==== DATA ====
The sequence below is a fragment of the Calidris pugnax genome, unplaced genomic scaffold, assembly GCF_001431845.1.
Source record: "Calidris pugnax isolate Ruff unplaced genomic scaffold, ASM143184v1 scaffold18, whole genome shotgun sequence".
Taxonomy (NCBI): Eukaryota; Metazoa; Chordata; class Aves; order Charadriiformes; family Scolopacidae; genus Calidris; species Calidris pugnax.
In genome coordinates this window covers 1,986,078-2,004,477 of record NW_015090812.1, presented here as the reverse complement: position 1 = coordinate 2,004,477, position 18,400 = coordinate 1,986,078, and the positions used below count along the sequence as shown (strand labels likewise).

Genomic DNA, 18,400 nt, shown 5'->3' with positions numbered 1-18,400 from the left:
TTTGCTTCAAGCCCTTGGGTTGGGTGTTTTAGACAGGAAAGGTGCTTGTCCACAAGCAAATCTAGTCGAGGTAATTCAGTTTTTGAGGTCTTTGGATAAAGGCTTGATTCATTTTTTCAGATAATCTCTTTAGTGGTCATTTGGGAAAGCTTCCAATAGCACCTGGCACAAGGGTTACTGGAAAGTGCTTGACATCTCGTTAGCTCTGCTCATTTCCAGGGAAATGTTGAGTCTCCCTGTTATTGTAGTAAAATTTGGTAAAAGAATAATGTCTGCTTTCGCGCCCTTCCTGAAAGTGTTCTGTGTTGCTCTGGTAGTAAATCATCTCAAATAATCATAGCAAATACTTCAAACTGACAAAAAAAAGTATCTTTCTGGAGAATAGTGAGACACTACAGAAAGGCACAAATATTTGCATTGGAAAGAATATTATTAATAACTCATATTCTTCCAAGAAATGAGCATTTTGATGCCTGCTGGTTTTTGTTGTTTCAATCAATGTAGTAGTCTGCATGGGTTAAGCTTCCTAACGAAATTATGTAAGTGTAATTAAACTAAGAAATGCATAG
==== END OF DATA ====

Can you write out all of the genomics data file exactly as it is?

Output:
The sequence below is a fragment of the Calidris pugnax genome, unplaced genomic scaffold, assembly GCF_001431845.1.
Source record: "Calidris pugnax isolate Ruff unplaced genomic scaffold, ASM143184v1 scaffold18, whole genome shotgun sequence".
Taxonomy (NCBI): Eukaryota; Metazoa; Chordata; class Aves; order Charadriiformes; family Scolopacidae; genus Calidris; species Calidris pugnax.
In genome coordinates this window covers 1,986,078-2,004,477 of record NW_015090812.1, presented here as the reverse complement: position 1 = coordinate 2,004,477, position 18,400 = coordinate 1,986,078, and the positions used below count along the sequence as shown (strand labels likewise).

Genomic DNA, 18,400 nt, shown 5'->3' with positions numbered 1-18,400 from the left:
TTTGCTTCAAGCCCTTGGGTTGGGTGTTTTAGACAGGAAAGGTGCTTGTCCACAAGCAAATCTAGTCGAGGTAATTCAGTTTTTGAGGTCTTTGGATAAAGGCTTGATTCATTTTTTCAGATAATCTCTTTAGTGGTCATTTGGGAAAGCTTCCAATAGCACCTGGCACAAGGGTTACTGGAAAGTGCTTGACATCTCGTTAGCTCTGCTCATTTCCAGGGAAATGTTGAGTCTCCCTGTTATTGTAGTAAAATTTGGTAAAAGAATAATGTCTGCTTTCGCGCCCTTCCTGAAAGTGTTCTGTGTTGCTCTGGTAGTAAATCATCTCAAATAATCATAGCAAATACTTCAAACTGACAAAAAAAAGTATCTTTCTGGAGAATAGTGAGACACTACAGAAAGGCACAAATATTTGCATTGGAAAGAATATTATTAATAACTCATATTCTTCCAAGAAATGAGCATTTTGATGCCTGCTGGTTTTTGTTGTTTCAATCAATGTAGTAGTCTGCATGGGTTAAGCTTCCTAACGAAATTATGTAAGTGTAATTAAACTAAGAAATGCATAG